An Italian student asked her French teacher recently if France was at war. She had just read the news about the Dec. 5 French intervention in troubled Central African Republic (CAR).
“War?” the teacher said, taken aback. “No, no,” he explained to his class of foreign pupils. “France intervenes regularly in Africa when there is trouble.”
It was the briefest of history lessons, but it shines light on the assumptions that the average Frenchman and -woman hold about their country's former colonial empire. France has regularly intervened in Africa since the 1960s, sometimes amid controversy and claims that it still sees itself as the "gendarme" of Africa, other times because of a sense of humanitarian duty – and because, quite simply, it's the only willing and capable force on the ground.
This is the case in CAR, where France deployed 1,600 soldiers earlier this month, under a United Nations mandate to help end a conflict that was sparked after Muslim rebels ousted the president in a coup in March. Since then, CAR has rapidly deteriorated into sectarian violence between the Christian majority and Muslims. Some 600 have died in less than two weeks.
But as French soldiers continue their tough task of disarming militias – and already two French soldiers have been killed – French President François Hollande is pushing his European Union partners for more help, beyond the logistics and humanitarian aid it has already provided. France wants fellow boots, both Europeans and capable African forces, working alongside it. It might get what it wants: on Tuesday French Foreign Minister Lauren Fabius told the lower house of parliament that other European troops, without saying which, would soon be in CAR.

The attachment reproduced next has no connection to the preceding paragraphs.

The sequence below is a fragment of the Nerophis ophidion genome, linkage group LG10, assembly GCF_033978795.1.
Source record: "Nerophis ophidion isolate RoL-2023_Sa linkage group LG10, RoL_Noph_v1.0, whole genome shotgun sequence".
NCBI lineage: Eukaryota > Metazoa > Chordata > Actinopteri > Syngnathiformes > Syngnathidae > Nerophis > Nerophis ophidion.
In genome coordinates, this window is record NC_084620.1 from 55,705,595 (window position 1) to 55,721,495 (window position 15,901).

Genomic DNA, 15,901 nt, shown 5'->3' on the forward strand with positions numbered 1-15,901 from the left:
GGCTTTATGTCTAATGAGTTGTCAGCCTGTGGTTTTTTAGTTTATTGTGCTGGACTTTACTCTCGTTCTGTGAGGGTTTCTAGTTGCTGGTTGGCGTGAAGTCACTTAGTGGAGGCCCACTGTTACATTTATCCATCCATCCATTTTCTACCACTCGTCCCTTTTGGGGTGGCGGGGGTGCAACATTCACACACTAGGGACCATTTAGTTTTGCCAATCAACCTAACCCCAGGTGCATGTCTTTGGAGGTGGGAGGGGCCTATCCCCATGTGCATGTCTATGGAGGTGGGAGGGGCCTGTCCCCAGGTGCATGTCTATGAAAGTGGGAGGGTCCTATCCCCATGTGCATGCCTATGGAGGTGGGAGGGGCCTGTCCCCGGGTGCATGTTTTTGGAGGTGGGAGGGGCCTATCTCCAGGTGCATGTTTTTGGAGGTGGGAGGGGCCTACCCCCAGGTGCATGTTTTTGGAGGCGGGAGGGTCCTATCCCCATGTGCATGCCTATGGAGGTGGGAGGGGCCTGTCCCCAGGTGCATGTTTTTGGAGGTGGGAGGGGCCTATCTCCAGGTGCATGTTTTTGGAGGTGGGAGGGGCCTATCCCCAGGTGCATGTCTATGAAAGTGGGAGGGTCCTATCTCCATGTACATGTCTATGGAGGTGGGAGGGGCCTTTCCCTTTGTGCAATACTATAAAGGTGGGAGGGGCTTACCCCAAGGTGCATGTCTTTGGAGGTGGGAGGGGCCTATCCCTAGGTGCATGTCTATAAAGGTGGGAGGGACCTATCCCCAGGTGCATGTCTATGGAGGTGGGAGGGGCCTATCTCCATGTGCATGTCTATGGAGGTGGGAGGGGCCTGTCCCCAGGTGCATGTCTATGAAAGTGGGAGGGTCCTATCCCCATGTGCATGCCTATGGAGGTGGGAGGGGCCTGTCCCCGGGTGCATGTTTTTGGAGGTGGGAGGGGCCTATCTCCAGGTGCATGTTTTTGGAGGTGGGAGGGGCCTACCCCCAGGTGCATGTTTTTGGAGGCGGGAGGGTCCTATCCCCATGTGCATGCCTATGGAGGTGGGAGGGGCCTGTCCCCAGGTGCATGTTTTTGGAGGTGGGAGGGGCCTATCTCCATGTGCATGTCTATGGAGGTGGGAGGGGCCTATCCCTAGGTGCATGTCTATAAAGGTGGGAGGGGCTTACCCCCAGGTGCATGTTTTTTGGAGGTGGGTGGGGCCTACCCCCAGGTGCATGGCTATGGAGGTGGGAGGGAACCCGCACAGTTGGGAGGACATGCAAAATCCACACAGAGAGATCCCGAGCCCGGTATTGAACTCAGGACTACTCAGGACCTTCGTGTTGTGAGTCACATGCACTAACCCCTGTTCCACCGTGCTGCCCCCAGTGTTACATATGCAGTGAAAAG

France's long role in Africa
Requesting more help on this Africa mission – even as it intervened alone, as it did earlier this year in Mali – is part of a renewed push by France to “Europeanize” its Africa policy, which it began over 15 years ago but which had in recent years lost some momentum, says Paul Melly, an expert on EU policy toward Africa at the Chatham House in London. “It is really Hollande that has picked that up again,” he says.
France's colonial expansion in Africa began in the 17th century and lasted until the 1962 independence of Algeria. It intervened militarily in the continent 19 times between 1962 and 1995, says Mr. Melly. But in these decades, it carried baggage summed up in the term “françafrique,” used to describe an often shady tangle of political and business connections in France's interest.